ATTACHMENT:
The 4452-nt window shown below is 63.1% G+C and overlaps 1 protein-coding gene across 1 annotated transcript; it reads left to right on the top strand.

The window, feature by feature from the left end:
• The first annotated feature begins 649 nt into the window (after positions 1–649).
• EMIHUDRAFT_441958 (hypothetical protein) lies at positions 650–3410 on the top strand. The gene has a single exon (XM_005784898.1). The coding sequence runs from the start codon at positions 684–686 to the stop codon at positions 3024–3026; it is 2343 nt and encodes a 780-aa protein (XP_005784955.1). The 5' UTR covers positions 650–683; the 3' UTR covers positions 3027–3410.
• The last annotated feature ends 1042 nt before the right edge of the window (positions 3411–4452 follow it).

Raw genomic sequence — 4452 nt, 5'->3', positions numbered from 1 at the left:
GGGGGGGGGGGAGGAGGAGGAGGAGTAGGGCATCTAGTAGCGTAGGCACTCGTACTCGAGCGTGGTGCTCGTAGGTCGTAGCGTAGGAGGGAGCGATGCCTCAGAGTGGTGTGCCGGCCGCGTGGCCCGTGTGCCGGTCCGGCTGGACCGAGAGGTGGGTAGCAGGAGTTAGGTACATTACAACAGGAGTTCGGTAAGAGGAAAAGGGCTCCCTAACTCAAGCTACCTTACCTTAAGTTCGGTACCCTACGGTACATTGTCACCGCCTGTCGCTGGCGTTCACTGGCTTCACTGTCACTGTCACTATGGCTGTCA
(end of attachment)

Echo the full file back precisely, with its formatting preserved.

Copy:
The 4452-nt window shown below is 63.1% G+C and overlaps 1 protein-coding gene across 1 annotated transcript; it reads left to right on the top strand.

The window, feature by feature from the left end:
• The first annotated feature begins 649 nt into the window (after positions 1–649).
• EMIHUDRAFT_441958 (hypothetical protein) lies at positions 650–3410 on the top strand. The gene has a single exon (XM_005784898.1). The coding sequence runs from the start codon at positions 684–686 to the stop codon at positions 3024–3026; it is 2343 nt and encodes a 780-aa protein (XP_005784955.1). The 5' UTR covers positions 650–683; the 3' UTR covers positions 3027–3410.
• The last annotated feature ends 1042 nt before the right edge of the window (positions 3411–4452 follow it).

Raw genomic sequence — 4452 nt, 5'->3', positions numbered from 1 at the left:
GGGGGGGGGGGAGGAGGAGGAGGAGTAGGGCATCTAGTAGCGTAGGCACTCGTACTCGAGCGTGGTGCTCGTAGGTCGTAGCGTAGGAGGGAGCGATGCCTCAGAGTGGTGTGCCGGCCGCGTGGCCCGTGTGCCGGTCCGGCTGGACCGAGAGGTGGGTAGCAGGAGTTAGGTACATTACAACAGGAGTTCGGTAAGAGGAAAAGGGCTCCCTAACTCAAGCTACCTTACCTTAAGTTCGGTACCCTACGGTACATTGTCACCGCCTGTCGCTGGCGTTCACTGGCTTCACTGTCACTGTCACTATGGCTGTCA